The gifted writer and editor of Europe News, and friend of the Tundra Tabloids, Henrik Raeder Clausen, has an interesting essay recently published at Jihad Watch. Clausen takes on the dilemmas and inconsistencies wrapped within the Koran and the Hadiths revolving around Mohamed’s relationship with paganism, his new found ideology of Islam, and Satan himself.
It’s an interesting and lengthy read, but worth the time. For a religion that is promoted as being one of the “three Abrahamic faiths”, its founder, Mohamed, cared very little for the precepts embedded in the Ten Commandments, which firmly places Islam in a camp all of its own. KGS
It raised a couple of eyebrows when the Organisation of the Islamic Conference quoted two pages from an article on EuropeNews, discussing if Muhammad was, in fact, a messenger for Satan rather than for God.
In the article based on a television broadcast, Father Zakaria Botros, based on relevant scripture, made a brief analysis of the qualities of Jewish/Christian prophets and compared those to the qualities of Muhammad. What the article did not go into, however, was an analysis of what ‘Satanic’ actually means. We are commonly assuming that ‘Satanic’ means ‘bad’, ‘evil’, ‘wrong’ – to such an extent that even discussing the actual nature of this badness is irrelevant. But if we do not understand what ‘bad’ or ‘Satanic’ means, how can we choose to reject it? Some knowledge of Right and Wrong behaviour is needed for this to be functional.
We first encounter Satan in the Book of Job, which is part of the Old Testament, and the Torah. In this intriguing tale, Satan gets permission (!) by God to tempt Job to disavowing God through a multitude of loss, disease and suffering. Job, staunchly true to God, refuses in spite of poverty and failing health, and is eventually rewarded by even more wealth than he had initially. The morale of this tale, of course, is that one should be true to God under all circumstances, and redemption will come eventually.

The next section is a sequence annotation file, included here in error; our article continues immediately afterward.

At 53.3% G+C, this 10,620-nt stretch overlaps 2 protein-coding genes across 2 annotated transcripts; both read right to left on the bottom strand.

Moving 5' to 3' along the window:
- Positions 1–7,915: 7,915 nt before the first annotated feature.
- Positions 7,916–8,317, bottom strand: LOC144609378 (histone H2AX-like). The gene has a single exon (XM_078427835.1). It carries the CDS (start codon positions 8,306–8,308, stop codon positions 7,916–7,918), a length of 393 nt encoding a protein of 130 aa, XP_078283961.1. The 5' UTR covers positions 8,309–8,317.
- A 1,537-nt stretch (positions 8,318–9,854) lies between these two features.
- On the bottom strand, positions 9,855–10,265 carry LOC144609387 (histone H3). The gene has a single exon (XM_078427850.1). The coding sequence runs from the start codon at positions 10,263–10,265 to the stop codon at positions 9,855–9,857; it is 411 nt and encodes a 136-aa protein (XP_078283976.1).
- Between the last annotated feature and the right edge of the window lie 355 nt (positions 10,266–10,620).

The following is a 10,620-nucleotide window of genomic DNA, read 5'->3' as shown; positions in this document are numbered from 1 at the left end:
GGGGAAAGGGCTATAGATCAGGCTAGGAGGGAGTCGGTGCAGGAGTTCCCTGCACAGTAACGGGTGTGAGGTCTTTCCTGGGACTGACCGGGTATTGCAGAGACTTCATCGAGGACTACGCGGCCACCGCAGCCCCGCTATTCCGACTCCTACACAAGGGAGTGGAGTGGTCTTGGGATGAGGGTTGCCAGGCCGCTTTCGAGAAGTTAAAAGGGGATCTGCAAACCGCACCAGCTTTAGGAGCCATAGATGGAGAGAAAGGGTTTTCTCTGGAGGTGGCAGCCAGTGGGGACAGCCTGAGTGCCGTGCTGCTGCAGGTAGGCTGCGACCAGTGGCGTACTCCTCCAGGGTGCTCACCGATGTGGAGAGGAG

An interesting point is that Satan is working by permission from God, not as a separate, opposing entity. Being true to God also implies being true to his teachings, the Ten Commandments etc. Those were good guidelines then and have not lost their value as a moral compass even today. Being a good Jew or a good Christian implies being generally true to these guidelines. Muhammad, born and raised in pagan Arabia, never talked of these and personally broke most of them, as recorded in the Sirat (Ibn Ishaq & Al-Tabari). The Ten Commandments are not generally used in Islam, and as Muhammad violated most, if not all, of them, should be proof that Islam is not an Abrahamic religion, despite claims to the contrary.
The Satanic Verses
Satan earns a few mentions in the life of Muhammad. The first is at the incident known as “The Satanic Verses”. This takes place after Muhammad had been mocking the Meccans for eight years for their paganism and their false gods, calling them to worship the one god he worships. This is interesting, not least because the Meccans had been worshipping Allah for generations before Muhammad – see for instance the chapter on Muhammads’ 5th generation forefather Qusayy (al-Tabari VI pages 19-26).
The events are set in motion by the Quraysh:
Al-Tabari VI p. 106-107:
Quraysh promised the Messenger of Allah that they would give him so much wealth that he would become the richest man in Mecca, would give him as many wives as he wanted in marriage, and would submit to his commands.